North Korean defector Yeonmi Park speaks at CNU

NEWPORT NEWS, Va. - Human rights activist and North Korean defector, Yeonmi Park shared a message of hope and willingness to fight about her journey to freedom at Christopher Newport University during the Global Status of Women and Girls Conference.

Park is 24 years old and is a student at Columbia University. However, when she was 13 years old, she was in a life-or-death situation - escaping North Korea. She was dying of starvation and her sister had already made the journey. She and her mom, who was in her 40s, decided they would try to escape too.

"I knew that I would die if I get caught or anything but one day at a time," said Park.

They would escape by crossing the border to China. They fled on March 30, 2007 with the help of human traffickers, who had an ulterior motive. Upon reaching China, Park and her mom learned why they got help escaping.

"I was sold for less than $300. I was expensive compared to my mom because I was a virgin and young. I think in that moment, I stopped being a child and believing in humanity," said Park during her speech. She said she was raped and separated from her mom.

For Park, the hardest part about sharing her story is the limitation of language.

"What happened in North Korea is indescribable. I cannot describe using our human words about what's happening there, but I do my best," said Park.

From China, Park escaped to South Korea through the Gobi Desert. She told a story about how the first time she heard the concept of freedom; it was about being able to wear whatever she wanted and being able to watch movies. She explained this resonated with her because in North Korea, they didn't have the freedom to choose what to wear. Guards would tell them what to wear, what their hairstyle could be and what songs to listen to.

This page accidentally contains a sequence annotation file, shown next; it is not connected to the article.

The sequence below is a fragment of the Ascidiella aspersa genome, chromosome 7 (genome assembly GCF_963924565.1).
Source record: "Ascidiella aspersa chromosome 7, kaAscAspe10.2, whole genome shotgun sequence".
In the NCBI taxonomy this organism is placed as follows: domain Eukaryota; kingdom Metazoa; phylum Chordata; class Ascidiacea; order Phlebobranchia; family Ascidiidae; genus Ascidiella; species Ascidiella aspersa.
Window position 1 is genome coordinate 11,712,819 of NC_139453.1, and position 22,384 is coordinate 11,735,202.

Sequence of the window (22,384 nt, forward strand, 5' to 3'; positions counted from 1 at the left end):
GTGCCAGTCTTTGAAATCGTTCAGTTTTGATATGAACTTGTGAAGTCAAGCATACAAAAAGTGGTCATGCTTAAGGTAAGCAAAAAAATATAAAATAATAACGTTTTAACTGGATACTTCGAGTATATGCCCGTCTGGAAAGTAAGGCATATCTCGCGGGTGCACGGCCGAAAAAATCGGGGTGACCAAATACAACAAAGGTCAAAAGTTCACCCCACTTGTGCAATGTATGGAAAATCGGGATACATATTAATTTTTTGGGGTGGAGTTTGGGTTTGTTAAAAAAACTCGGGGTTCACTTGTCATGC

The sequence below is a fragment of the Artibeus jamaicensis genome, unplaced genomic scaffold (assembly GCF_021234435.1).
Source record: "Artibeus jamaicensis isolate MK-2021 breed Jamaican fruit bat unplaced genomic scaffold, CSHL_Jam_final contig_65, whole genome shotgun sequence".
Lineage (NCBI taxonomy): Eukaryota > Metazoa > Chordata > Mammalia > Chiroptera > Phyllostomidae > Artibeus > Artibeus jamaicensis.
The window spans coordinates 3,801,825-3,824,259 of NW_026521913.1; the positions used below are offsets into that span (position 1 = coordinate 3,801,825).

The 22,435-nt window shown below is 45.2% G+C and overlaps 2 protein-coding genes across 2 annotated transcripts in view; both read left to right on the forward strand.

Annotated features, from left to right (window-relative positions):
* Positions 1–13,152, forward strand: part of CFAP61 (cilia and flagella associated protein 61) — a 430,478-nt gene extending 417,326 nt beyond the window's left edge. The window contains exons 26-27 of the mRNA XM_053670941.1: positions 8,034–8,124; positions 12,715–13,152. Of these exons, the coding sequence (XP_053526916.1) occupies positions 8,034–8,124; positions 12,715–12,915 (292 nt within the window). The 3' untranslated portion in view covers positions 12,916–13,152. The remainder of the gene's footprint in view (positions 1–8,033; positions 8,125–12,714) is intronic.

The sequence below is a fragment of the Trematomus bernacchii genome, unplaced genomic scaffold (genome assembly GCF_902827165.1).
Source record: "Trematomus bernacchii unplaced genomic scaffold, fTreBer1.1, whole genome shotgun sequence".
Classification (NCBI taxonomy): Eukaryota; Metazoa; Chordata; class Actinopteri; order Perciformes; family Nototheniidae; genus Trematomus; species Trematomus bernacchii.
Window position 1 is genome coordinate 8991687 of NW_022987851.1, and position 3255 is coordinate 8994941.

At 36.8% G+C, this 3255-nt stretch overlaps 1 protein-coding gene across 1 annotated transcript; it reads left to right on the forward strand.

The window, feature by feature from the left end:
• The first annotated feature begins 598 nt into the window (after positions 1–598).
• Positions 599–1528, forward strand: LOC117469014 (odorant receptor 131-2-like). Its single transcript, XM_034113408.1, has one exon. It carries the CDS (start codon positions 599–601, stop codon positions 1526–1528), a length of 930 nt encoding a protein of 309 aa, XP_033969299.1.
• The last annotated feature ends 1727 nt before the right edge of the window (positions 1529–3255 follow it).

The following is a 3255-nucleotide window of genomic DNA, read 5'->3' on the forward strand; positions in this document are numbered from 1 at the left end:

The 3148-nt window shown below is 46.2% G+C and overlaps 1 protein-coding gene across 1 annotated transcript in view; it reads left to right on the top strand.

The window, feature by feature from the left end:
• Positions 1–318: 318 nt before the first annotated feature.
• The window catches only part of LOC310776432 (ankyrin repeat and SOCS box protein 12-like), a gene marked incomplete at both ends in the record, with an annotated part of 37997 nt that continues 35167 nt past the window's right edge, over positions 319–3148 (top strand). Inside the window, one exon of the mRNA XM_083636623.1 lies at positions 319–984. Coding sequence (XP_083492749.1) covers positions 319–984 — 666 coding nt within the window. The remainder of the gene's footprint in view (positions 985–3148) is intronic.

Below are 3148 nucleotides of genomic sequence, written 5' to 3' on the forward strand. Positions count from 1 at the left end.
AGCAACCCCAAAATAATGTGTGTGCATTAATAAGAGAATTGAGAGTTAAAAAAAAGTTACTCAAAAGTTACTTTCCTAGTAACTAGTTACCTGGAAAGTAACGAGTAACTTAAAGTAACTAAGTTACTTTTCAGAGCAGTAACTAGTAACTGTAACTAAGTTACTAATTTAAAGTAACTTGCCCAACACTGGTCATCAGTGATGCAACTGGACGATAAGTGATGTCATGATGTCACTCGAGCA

"It was the coldest, darkest night. I felt like the universe abandoned us. That I was punished so hard that I couldn’t understand why I was born in North Korea. Why do I have to go through all this because of my birthplace? That was so unfair to me. Luckily, we didn't die in the desert," said Park about her journey through the desert.

However, she also had a story of hope.

"I thought I would never get the chance in North Korea or in that desert, but if we persevere and never give up, I believe that we will get a chance at some point. So keep fighting," she said.

Now, she's one of the most well-known voices for human rights and hopes to spread that message with others to help the people who are in North Korea, suffering like she was.

"There are 25 million like me. Living in that country without knowing what love is. What I want people to take out of my story or what's happening is that it can be stopped if we care enough," Park said.